Expanding Child Tax Credit Could Lead to Major Reduction in Child Poverty

By Kate Skochdopole

An expanded Child Tax Credit (CTC) could drastically reduce the number of children living in poverty, according to a new report from The Century Foundation.

Doing More for Our Children, which was released by the Bernard L. Schwartz Rediscovering Government Foundation and authored by experts at Columbia University, shows how the child poverty rate would be effected by specific changes to the CTC, such as a different phase-in mechanism and an increase in benefits for young children. Researchers found that while the current CTC already lifts 1.7 million children out of poverty each year, increasing the annual maximum benefit from $2,500 to $4,000 and making the phase-in more generous would help an additional 3.2 million kids move out of poverty annually.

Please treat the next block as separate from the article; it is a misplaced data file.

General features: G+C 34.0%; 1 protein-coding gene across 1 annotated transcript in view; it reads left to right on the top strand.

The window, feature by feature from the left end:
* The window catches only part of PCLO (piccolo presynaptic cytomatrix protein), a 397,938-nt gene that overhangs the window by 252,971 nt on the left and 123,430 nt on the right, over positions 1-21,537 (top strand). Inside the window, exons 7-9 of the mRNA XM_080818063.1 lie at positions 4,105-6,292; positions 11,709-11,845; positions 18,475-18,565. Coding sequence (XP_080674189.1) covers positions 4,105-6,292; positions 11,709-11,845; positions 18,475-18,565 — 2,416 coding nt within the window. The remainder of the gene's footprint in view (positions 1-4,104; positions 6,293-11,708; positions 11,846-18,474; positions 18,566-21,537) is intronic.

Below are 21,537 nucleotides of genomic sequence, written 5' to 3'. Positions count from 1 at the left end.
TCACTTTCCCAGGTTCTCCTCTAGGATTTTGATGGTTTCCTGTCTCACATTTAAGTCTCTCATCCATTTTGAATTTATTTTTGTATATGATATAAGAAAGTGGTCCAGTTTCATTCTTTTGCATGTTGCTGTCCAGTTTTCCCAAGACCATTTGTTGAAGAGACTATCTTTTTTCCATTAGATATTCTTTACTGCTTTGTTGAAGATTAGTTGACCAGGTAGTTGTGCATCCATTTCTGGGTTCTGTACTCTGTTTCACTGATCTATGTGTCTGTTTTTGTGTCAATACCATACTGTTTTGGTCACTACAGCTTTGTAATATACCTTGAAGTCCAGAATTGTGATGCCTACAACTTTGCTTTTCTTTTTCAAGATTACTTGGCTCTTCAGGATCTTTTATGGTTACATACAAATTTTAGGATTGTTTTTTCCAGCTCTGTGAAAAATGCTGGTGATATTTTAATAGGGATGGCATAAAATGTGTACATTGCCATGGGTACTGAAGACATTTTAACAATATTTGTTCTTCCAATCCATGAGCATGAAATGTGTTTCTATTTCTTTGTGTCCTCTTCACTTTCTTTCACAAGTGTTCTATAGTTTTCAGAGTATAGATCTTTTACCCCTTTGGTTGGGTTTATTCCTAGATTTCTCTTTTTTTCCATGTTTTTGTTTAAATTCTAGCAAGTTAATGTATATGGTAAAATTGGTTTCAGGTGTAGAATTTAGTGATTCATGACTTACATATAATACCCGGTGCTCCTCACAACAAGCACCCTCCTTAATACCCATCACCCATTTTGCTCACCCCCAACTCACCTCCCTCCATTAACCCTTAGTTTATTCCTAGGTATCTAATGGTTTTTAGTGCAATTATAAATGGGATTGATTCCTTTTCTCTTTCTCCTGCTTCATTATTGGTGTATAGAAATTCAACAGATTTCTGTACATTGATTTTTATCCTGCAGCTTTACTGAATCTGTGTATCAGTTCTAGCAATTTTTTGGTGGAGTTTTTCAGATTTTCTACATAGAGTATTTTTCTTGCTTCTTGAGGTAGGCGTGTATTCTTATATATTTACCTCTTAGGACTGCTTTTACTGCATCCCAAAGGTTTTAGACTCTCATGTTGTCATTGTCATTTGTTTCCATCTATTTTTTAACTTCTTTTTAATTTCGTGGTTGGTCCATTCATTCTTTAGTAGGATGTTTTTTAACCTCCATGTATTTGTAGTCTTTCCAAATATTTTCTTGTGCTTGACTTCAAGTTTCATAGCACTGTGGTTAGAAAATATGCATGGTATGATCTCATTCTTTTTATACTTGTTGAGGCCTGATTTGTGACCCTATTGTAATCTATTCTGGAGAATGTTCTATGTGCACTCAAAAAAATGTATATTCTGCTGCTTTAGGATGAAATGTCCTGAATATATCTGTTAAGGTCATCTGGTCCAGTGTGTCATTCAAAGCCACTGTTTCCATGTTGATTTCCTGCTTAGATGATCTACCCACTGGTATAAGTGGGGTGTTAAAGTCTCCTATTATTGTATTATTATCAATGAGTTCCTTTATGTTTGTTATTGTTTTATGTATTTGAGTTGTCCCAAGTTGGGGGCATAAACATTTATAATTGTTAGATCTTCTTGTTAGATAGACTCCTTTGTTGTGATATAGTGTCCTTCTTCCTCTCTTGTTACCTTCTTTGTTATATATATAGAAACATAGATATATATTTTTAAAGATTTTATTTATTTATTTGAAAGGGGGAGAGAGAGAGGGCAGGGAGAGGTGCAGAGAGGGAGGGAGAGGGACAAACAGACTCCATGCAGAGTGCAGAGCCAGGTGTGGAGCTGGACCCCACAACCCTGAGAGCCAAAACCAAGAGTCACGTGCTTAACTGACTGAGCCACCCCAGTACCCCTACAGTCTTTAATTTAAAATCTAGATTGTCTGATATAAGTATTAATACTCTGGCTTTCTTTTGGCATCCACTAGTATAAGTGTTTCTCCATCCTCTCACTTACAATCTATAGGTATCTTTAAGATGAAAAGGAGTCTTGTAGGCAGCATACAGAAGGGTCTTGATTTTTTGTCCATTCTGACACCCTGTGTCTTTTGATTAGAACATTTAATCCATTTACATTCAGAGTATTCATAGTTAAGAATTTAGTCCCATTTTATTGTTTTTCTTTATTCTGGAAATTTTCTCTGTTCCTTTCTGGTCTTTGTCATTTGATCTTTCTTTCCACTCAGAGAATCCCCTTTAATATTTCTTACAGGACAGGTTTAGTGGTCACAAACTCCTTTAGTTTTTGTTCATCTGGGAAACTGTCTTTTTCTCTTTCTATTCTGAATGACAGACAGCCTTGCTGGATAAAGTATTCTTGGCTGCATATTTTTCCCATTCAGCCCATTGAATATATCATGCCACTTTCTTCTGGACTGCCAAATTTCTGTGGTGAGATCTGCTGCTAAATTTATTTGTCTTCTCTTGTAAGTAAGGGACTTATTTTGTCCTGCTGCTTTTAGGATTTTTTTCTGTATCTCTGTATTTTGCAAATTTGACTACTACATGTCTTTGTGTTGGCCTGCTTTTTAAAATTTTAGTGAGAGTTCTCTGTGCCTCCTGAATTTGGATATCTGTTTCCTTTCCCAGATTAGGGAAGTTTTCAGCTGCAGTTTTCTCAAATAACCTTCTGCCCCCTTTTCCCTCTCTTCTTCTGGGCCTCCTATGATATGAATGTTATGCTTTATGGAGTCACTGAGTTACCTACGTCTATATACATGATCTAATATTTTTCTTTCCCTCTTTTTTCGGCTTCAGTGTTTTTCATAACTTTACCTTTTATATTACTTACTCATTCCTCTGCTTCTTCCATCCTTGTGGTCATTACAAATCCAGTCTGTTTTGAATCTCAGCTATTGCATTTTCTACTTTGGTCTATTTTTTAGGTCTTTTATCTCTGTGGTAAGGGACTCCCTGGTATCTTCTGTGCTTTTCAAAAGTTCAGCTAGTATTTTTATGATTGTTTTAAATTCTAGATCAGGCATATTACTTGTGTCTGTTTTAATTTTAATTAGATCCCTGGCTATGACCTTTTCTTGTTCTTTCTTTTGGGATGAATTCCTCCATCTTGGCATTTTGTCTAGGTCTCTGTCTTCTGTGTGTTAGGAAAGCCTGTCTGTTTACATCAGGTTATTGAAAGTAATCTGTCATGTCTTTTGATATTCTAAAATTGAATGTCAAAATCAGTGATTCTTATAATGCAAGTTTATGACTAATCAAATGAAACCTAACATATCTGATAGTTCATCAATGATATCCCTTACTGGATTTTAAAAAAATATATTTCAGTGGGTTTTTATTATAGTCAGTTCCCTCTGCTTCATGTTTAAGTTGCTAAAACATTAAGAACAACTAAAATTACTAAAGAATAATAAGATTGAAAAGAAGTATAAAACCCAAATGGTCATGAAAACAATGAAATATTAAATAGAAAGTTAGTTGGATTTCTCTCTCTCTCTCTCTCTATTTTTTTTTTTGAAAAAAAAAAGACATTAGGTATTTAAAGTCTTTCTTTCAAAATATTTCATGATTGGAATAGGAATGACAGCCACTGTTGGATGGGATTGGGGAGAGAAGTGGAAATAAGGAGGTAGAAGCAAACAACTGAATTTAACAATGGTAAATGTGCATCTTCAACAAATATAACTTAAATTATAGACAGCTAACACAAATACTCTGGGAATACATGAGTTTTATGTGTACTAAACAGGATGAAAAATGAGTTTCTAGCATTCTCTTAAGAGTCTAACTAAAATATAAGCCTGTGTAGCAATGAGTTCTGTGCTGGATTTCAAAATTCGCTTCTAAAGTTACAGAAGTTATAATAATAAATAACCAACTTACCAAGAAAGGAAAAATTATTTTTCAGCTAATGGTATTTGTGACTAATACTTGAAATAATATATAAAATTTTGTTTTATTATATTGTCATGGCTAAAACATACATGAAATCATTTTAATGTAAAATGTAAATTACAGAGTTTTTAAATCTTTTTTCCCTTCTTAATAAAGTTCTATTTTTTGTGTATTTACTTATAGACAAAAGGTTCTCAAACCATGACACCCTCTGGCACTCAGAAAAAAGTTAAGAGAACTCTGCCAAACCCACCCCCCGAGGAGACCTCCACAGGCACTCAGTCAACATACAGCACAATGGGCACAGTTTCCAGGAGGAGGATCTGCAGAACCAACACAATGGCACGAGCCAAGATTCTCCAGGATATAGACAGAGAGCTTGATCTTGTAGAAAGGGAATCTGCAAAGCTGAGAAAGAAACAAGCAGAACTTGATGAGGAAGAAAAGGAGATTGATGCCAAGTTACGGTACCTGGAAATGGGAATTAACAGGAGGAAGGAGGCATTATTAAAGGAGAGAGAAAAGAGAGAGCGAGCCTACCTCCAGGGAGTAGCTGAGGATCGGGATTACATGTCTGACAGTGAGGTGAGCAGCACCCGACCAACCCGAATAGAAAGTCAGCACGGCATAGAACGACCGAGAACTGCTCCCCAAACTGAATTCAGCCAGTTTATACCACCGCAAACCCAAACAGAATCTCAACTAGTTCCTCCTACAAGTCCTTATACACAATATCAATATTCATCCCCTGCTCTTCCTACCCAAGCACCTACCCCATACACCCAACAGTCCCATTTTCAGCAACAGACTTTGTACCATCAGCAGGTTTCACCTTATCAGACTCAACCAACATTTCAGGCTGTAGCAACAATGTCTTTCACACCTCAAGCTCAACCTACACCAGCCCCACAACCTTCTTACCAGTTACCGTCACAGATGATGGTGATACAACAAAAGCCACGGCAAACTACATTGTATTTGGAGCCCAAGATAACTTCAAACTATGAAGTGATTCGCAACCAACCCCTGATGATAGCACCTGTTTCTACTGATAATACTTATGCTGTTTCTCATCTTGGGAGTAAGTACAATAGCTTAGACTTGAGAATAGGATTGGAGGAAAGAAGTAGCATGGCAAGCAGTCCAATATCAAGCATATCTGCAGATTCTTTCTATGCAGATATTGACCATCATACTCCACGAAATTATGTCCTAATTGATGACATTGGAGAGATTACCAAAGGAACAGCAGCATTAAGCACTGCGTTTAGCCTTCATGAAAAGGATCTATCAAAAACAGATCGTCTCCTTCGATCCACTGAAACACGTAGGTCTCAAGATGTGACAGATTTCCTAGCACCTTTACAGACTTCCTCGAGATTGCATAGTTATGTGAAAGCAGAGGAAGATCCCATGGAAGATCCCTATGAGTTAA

The Columbia University researchers also examined the effects of a Universal Child Allowance program, a taxable benefit to each family with children regardless of income level or employment. Their models indicated that a $2,500 allowance to each child would lift 5.5 million children out of poverty and bring the child poverty rate down to 11.5 percent.

The full report is available here.